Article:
Producer-engineer David Greenbaum cleaned up at the 57th and 61st GRAMMY Awards thanks to his work with one artist—the imitable Beck Hansen. His production on 2014's atmospheric Morning Phase and 2017's radiant Colors netted him Album Of The Year, Best Rock Album and Best Engineered Album for Morning Phase, and Best Alternative Music Album and Best Engineered Album, Non-Classical for Colors. This year, for the 63rd GRAMMYs Awards Show, he’s nominated for Best Engineered Album, Non-Classical for 2019’s Hyperspace.
Now, for the latest episode of Behind The Board, Greenbaum details the path that led him here.
"I played in bands originally, and then it sort of became an obsession, you know?" he muses from his music-stuffed space. "My bedroom, I converted into basically something very similar to this." As Greenbaum explains, his interest was so insatiable that he went from recording friends' bands to writing his own material. "I just wanted to be able to do everything," he says with a grin.
Greenbaum is keenly aware that spontaneous imperfections can make a tune transcendent. "Some of my favorite moments in sessions are the experiments and the accidents," he says. "Some of the most magical things have come from when you accidentally loop a thing—it's doing something weird, or the computer screws up—and you're just like 'Wait a minute! What was that? That was amazing!'"
Watch Greenbaum's appearance on Behind The Board above and check out other episodes of the series here.
Julia Michaels' career has soared within the past year. Already a talented songwriter with writing credits such as Selena Gomez, Justin Bieber, Demi Lovato, Ed Sheeran, and Fifth Harmony to her name, Michaels took a leap of faith with the release of her third solo EP, 2017's Nervous System.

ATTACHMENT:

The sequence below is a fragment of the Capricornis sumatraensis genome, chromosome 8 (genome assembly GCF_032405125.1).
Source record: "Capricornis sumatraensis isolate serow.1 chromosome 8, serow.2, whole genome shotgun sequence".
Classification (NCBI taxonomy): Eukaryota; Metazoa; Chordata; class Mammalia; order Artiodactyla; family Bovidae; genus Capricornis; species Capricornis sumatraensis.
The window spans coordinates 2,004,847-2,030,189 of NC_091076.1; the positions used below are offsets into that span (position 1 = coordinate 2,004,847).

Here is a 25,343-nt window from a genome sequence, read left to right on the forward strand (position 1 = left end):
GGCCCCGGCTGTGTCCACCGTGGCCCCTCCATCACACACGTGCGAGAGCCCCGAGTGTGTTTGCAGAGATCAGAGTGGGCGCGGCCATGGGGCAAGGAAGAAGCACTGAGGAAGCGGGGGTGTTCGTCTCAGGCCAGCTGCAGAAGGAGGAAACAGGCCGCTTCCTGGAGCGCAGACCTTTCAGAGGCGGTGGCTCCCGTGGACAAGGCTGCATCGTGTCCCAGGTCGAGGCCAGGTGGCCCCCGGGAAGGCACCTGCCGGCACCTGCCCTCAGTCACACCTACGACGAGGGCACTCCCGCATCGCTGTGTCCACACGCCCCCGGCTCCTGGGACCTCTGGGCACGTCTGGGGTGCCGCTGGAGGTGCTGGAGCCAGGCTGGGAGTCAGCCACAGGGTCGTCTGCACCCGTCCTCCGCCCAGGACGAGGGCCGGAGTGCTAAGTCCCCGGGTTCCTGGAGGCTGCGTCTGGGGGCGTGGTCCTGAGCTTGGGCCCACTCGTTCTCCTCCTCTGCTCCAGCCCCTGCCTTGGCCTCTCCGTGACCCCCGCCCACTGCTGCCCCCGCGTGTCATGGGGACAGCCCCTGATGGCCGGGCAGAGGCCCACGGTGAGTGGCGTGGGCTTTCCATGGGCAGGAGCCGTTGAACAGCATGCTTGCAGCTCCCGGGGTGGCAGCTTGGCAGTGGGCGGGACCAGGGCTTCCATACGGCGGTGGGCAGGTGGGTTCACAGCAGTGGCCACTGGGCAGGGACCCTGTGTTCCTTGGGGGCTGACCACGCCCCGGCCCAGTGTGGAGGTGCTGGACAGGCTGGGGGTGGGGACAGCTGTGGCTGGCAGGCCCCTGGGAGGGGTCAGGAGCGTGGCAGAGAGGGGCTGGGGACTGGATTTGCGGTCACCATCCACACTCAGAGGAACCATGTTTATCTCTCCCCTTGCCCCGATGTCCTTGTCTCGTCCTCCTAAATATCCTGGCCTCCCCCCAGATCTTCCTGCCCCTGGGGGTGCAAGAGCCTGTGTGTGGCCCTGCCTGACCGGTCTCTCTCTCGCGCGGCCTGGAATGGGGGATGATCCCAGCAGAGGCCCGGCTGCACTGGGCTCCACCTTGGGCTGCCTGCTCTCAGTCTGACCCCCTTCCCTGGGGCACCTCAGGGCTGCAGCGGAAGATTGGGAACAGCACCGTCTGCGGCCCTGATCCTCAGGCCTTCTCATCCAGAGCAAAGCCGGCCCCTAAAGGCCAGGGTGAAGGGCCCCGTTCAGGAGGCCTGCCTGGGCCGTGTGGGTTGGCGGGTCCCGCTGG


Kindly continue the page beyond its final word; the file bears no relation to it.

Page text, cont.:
Though Michaels has admitted to being nervous about moving to the forefront as an artist in her own right, the gamble paid off. The single "Issues" went gangbusters all the way to No. 11 on the Billboard Hot 100 and her EP cracked the Top 50. Plus, the Davenport, Iowa, native scored two nominations for the 60th GRAMMY Awards: Song Of The Year for "Issues" and Best New Artist.
What makes Michaels tick musically, how did she overcome her trepidation and why does she rely on feelings to guide her songwriting?
"It depends on the person. A lot of the times I'll just talk to them [first]," said Michaels regarding collaborating with other artists. "I mean we're all human. We all cry the same. We all bleed the same. So I try to make people feel as comfortable as possible to be able to tell me things, even if the artist that I'm with doesn't write, just having them talk is lyrics in itself. You know, them explaining their day or expressing how they feel. It's like, "That's amazing ... if that's how you're feeling we should write that.'"
As a matter of fact, Michaels told the host of "Required Listening," GRAMMY Museum Executive Director Scott Goldman, that she lets her feelings pilot her songwriting instead of traditional conventions — a process that has yielded gems such as "Issues."
"I'm not that calculated when I write," said Michaels. "I'm all heart when I write so I don't think about the algorithm of a song or the mathematics of a song. I just think, 'This feels good to me,' and just kind of go with that."
When peppered by Goldman with a question about coming into the limelight as a recording artist, Michaels was quick to point out that she has benefitted from plenty of help and encouragement.
"I think a lot of people have helped me get there," said Michaels. "My manager, Beka Tischker, she's been with me for six years. She's always believed in me. … And this year a lot of people have come into my life. I mean even my band — Dan Kanter, who's my guitar player … he's been with me since the beginning of the artist transition. I can't even do it without him at this point. ... There's a lot of people in my life, especially this year, that have made me feel comfortable and confident."
Speaking of confidence, Michaels has taken cues from plenty of her self-assured peers. She cited three artists, in particular, who have inspired her career path.
"I'm not that calculated when I write. I'm all heart." — Julia Michaels
"[Pink is] a bad*," said Michaels. "I love Fiona Apple. I love a lot of artists that are not afraid to say what they want to say. I love artists that write their own music. Laura Marling — she's very much from her point of view, very much whatever she wants to do. And plus her voice is so haunting and beautiful."
"Required Listening" launched on GRAMMY Sunday, Jan. 28, with the first episode featuring an in-depth conversation with GRAMMY winners Imagine Dragons and the second detailing "The Defiant Ones" with Allen Hughes and Jimmy Iovine.